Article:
He lunged for the third time. She tried to whirl away, but he was beginning to predict her movements now. She almost escaped him but his reach was long and he managed to seize her wrist. She gasped, tried to yank away but he pulled her against him, wrapping his arms tightly around her so she could hardly move.

She thrashed against him, growling like an animal. Like a savage. ‘You’re right. You are fast and wily and skilled.’ He clutched her more tightly. ‘And I shouldn’t underestimate you. But sometimes strength is everything.’

He tried to kiss her but she wouldn’t have it. He released her and she stumbled back.

‘Why’d you do that? I would have freed myself!’

‘What are you trying to prove, Zin? I know you can fight. I’ve seen it. You have nothing to prove to me.’

She was glaring at him, then her cheeks filled with pink. Her shoulders slumped and she began to chuckle, shaking her head. And this time when he pulled her into his arms, she let him kiss her.

He took her there on the spot, behind the bushes and bracken. Or at least tried to. Something of the fight had imbedded itself in her heart and she pinned him to the ground. He let her. She wanted to take control and he would let her—this time. She struggled with his britches, the buttons slipping between her fingers. They popped off as he helped to yank them down. She pulled down her underclothes and they were still wrapped around her left ankle as she attempted to take him inside her. But she couldn’t position herself right and the dress kept getting in the way.

‘Here.’ He gripped onto his cock, holding it straight. Her pubic hair glimmered wetly. The tight muscles of her stomach bunched up. He gasped, she gasped as she slid over him. She pressed her hands against his shoulders as she rocked. She almost glared, though her eyes seemed like they were elsewhere. They rolled in her head. Then she arched her neck, gazing up at the sky.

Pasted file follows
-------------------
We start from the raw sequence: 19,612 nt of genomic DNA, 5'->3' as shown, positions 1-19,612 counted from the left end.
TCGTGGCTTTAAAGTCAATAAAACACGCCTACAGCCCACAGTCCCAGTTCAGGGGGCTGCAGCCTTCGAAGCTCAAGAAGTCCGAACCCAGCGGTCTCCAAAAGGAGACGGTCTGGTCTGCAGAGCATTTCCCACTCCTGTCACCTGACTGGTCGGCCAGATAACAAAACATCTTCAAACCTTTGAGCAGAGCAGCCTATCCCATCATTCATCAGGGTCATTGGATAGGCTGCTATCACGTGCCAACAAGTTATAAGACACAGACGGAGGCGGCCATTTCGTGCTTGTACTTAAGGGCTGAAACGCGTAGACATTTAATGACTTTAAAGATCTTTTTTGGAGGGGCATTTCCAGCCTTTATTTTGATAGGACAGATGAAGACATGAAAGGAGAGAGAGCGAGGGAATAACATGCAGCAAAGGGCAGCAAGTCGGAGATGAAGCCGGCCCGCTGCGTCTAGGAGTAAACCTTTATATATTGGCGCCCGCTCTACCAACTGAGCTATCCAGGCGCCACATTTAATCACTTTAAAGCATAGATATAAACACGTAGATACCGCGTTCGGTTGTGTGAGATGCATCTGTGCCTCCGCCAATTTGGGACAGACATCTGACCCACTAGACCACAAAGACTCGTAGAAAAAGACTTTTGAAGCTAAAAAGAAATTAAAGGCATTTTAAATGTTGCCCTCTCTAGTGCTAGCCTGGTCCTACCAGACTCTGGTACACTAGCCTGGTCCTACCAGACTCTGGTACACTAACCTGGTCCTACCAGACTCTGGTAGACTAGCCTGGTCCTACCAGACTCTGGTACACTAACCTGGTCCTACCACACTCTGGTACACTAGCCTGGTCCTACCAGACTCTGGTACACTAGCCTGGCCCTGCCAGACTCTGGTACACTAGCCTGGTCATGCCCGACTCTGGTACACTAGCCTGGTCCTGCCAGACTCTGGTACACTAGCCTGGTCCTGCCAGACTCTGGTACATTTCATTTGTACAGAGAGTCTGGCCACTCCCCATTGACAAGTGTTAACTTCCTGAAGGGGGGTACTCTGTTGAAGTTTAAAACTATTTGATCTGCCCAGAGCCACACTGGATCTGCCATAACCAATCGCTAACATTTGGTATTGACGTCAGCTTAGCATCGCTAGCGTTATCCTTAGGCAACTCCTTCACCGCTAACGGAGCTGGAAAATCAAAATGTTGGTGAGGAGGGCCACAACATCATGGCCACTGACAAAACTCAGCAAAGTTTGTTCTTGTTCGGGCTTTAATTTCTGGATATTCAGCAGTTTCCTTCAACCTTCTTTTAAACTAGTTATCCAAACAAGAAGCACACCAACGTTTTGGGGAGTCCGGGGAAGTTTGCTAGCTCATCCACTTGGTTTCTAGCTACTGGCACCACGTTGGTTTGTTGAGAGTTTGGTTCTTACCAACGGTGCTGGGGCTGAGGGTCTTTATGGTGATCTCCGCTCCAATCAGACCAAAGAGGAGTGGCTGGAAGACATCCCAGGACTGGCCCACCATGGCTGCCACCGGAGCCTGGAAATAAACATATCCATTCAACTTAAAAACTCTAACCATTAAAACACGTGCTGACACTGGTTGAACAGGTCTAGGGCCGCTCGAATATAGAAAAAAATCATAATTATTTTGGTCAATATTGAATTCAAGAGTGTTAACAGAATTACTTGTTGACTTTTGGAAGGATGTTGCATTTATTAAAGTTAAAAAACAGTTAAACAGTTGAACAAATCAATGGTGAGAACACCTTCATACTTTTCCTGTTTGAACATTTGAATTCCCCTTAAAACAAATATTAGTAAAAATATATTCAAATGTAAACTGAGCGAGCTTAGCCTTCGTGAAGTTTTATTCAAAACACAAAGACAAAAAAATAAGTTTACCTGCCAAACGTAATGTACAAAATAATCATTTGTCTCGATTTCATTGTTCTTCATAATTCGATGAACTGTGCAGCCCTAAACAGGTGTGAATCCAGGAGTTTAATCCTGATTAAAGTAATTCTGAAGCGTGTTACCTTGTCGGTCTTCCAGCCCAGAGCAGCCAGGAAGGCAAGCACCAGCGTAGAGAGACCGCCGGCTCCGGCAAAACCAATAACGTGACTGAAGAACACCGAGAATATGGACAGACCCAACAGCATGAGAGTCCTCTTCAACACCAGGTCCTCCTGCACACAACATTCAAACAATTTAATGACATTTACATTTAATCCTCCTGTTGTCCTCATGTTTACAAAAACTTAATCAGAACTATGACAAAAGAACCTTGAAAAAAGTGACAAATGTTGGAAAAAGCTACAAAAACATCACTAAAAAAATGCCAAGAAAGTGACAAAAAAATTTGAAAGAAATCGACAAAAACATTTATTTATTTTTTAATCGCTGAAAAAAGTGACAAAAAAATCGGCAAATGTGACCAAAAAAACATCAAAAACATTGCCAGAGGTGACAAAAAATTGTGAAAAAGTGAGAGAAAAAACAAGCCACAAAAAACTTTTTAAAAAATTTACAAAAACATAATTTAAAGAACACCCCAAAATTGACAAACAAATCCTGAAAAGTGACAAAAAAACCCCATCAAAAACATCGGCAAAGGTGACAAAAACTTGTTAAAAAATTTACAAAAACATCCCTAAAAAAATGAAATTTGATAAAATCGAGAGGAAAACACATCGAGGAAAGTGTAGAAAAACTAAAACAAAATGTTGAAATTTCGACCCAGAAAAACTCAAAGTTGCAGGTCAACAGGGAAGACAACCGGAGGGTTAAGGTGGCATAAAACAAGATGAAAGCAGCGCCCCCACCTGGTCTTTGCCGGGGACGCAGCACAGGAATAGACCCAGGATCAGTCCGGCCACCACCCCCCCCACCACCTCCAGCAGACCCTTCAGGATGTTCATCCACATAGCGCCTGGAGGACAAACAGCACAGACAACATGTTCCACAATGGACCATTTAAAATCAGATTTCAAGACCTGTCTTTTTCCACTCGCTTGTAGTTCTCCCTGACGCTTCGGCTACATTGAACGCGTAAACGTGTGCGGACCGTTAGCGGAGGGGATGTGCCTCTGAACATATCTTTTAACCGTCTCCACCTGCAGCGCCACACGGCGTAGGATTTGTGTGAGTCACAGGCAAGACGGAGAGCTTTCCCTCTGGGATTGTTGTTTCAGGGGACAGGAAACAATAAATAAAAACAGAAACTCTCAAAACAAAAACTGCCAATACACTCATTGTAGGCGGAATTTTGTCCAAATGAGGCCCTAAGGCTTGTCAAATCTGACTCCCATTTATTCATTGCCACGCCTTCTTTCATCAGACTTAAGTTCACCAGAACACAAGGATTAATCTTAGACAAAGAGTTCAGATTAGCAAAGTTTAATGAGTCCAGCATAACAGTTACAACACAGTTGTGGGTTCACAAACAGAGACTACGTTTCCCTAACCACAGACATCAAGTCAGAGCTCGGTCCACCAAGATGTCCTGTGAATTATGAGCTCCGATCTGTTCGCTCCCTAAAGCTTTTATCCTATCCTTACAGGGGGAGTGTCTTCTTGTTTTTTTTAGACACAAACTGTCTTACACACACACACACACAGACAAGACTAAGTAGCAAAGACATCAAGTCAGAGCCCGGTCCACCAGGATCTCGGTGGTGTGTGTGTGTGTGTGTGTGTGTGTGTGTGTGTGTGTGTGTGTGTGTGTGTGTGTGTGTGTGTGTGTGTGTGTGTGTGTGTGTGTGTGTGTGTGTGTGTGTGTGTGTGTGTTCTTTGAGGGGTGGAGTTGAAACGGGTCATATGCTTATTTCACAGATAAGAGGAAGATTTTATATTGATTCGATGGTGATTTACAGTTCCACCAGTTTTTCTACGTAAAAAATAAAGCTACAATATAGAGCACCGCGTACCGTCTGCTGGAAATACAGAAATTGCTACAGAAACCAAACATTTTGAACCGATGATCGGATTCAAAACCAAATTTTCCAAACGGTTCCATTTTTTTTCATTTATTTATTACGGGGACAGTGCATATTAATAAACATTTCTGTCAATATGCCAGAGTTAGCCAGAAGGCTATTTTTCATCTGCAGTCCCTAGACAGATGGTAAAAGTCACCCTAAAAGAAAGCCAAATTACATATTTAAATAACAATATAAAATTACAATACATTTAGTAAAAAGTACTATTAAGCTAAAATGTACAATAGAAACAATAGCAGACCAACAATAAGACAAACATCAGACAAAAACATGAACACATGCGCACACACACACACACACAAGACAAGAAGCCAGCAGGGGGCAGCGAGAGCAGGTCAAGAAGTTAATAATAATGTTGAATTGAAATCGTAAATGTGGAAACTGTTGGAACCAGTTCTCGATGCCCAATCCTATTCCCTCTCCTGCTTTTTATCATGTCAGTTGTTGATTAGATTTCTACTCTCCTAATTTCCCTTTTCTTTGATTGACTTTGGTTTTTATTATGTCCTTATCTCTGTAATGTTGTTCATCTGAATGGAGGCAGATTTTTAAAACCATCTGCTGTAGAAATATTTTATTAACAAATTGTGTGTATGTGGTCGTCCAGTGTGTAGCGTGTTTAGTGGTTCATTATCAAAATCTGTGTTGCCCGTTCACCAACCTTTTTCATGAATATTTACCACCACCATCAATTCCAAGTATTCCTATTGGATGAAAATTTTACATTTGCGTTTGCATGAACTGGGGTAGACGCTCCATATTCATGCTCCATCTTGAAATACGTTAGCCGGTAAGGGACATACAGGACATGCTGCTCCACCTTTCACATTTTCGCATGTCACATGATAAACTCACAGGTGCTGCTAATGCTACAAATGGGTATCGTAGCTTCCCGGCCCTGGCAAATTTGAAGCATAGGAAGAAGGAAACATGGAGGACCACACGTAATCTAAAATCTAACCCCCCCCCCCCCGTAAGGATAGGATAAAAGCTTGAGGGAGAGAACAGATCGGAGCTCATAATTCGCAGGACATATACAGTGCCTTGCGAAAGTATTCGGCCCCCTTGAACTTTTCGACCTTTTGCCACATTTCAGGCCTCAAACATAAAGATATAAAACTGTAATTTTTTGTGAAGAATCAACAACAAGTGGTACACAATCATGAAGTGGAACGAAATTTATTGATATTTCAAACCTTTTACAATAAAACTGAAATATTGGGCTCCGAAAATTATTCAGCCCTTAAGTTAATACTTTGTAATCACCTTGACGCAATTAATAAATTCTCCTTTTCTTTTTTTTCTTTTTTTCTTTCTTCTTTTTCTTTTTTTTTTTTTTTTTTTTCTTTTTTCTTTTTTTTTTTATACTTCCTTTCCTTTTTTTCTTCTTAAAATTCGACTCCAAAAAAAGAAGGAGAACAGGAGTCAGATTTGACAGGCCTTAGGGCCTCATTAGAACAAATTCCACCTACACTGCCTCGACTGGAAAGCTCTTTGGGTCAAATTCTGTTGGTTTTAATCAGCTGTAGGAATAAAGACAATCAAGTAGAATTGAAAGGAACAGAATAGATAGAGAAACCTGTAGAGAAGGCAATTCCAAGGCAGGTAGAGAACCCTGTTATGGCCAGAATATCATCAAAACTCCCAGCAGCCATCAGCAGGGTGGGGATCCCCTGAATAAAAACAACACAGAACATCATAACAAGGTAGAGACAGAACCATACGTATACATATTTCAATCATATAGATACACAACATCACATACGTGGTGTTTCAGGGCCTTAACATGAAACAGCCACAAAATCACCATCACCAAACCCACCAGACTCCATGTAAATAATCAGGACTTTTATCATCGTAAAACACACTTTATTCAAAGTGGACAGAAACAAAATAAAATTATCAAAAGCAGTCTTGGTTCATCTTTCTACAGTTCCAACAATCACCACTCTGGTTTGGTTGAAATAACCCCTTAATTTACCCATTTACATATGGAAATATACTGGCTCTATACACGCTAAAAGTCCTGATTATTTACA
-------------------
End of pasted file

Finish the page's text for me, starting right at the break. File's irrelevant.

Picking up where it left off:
She still hadn’t removed her dress. Sitting up, he fumbled with her skirt as he dragged his arms up beneath. Soft breasts. Smooth skin. Sweat and heat. He tried to yank it off. She helped. And then he saw her. All of her. His cock swelled inside her. She felt it with a gasp. Those breasts. Those hips. Those shoulders. Hard and soft. Smooth and rough. Muscles and curves. This was how a woman was supposed to look like, feel like, smell like.

He sucked in a breath as he erupted. She followed soon after. Sweat trickled into the notch at her throat. Her eyes blazed. Her hair tumbled messily around her face, dark strands gusting in front of her as she panted.

She stared at him. He stared at her. A sudden warmth flooded his chest and he sat up and swung his arms around her waist, pulling her to him. He rolled over, pressing her hard to his chest, lips against her throat. She gasped, then giggled, grabbing at his arse as she arched her neck. Lowering his head, he enveloped her left breast with his mouth and sucked hard. Sweat, sweetness, softness. He tongued her nipple. She was laughing now, grabbing at his head, raking her fingers through his hair. It only made him suck harder. The heat in his chest became a blaze.

Finally he stopped. His face felt like it was on fire. His balls were aching. The blood thundered in his ears. And when he looked at her his vision swam and all he saw were those eyes, those lips, the high curve of her cheekbones. The ground was gone. Toth was gone. The world seemed to vanish.

Zin looked concerned. ‘Something wrong?’

It took a moment for her voice to register. It took longer to answer. ‘No.’


God help me.